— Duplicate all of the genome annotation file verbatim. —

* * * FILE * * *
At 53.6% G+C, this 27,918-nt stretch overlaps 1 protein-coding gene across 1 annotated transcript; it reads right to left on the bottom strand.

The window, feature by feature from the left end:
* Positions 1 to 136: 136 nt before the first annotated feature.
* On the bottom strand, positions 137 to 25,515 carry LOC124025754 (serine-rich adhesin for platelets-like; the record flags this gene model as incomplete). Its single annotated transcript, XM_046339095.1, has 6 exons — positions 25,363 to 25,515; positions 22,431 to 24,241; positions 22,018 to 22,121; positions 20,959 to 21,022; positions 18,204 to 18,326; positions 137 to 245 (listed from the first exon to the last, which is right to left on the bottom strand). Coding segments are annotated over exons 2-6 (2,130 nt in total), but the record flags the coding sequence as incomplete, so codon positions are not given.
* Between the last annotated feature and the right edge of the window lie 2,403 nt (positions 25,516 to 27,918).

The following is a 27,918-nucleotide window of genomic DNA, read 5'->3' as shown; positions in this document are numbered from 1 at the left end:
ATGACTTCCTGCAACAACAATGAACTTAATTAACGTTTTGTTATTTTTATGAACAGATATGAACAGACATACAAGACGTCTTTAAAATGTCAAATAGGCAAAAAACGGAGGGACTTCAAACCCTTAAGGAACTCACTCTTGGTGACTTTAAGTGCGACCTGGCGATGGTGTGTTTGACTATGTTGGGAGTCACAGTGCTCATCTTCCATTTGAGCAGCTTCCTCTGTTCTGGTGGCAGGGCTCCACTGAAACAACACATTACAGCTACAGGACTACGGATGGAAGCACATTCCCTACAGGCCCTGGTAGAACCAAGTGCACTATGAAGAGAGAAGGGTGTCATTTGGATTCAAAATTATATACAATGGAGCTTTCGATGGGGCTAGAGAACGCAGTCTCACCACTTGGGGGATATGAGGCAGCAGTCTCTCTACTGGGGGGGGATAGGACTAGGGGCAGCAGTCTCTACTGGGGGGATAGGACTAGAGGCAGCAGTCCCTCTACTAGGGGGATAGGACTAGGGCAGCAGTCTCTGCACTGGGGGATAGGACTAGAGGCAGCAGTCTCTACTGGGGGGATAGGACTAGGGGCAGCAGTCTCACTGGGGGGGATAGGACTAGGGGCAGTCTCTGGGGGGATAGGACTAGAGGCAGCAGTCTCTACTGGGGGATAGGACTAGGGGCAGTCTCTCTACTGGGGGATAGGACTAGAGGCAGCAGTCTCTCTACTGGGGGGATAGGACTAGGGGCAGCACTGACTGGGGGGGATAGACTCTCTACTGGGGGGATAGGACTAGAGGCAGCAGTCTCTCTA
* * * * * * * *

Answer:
At 53.6% G+C, this 27,918-nt stretch overlaps 1 protein-coding gene across 1 annotated transcript; it reads right to left on the bottom strand.

The window, feature by feature from the left end:
* Positions 1 to 136: 136 nt before the first annotated feature.
* On the bottom strand, positions 137 to 25,515 carry LOC124025754 (serine-rich adhesin for platelets-like; the record flags this gene model as incomplete). Its single annotated transcript, XM_046339095.1, has 6 exons — positions 25,363 to 25,515; positions 22,431 to 24,241; positions 22,018 to 22,121; positions 20,959 to 21,022; positions 18,204 to 18,326; positions 137 to 245 (listed from the first exon to the last, which is right to left on the bottom strand). Coding segments are annotated over exons 2-6 (2,130 nt in total), but the record flags the coding sequence as incomplete, so codon positions are not given.
* Between the last annotated feature and the right edge of the window lie 2,403 nt (positions 25,516 to 27,918).

The following is a 27,918-nucleotide window of genomic DNA, read 5'->3' as shown; positions in this document are numbered from 1 at the left end:
ATGACTTCCTGCAACAACAATGAACTTAATTAACGTTTTGTTATTTTTATGAACAGATATGAACAGACATACAAGACGTCTTTAAAATGTCAAATAGGCAAAAAACGGAGGGACTTCAAACCCTTAAGGAACTCACTCTTGGTGACTTTAAGTGCGACCTGGCGATGGTGTGTTTGACTATGTTGGGAGTCACAGTGCTCATCTTCCATTTGAGCAGCTTCCTCTGTTCTGGTGGCAGGGCTCCACTGAAACAACACATTACAGCTACAGGACTACGGATGGAAGCACATTCCCTACAGGCCCTGGTAGAACCAAGTGCACTATGAAGAGAGAAGGGTGTCATTTGGATTCAAAATTATATACAATGGAGCTTTCGATGGGGCTAGAGAACGCAGTCTCACCACTTGGGGGATATGAGGCAGCAGTCTCTCTACTGGGGGGGGATAGGACTAGGGGCAGCAGTCTCTACTGGGGGGATAGGACTAGAGGCAGCAGTCCCTCTACTAGGGGGATAGGACTAGGGCAGCAGTCTCTGCACTGGGGGATAGGACTAGAGGCAGCAGTCTCTACTGGGGGGATAGGACTAGGGGCAGCAGTCTCACTGGGGGGGATAGGACTAGGGGCAGTCTCTGGGGGGATAGGACTAGAGGCAGCAGTCTCTACTGGGGGATAGGACTAGGGGCAGTCTCTCTACTGGGGGATAGGACTAGAGGCAGCAGTCTCTCTACTGGGGGGATAGGACTAGGGGCAGCACTGACTGGGGGGGATAGACTCTCTACTGGGGGGATAGGACTAGAGGCAGCAGTCTCTCTA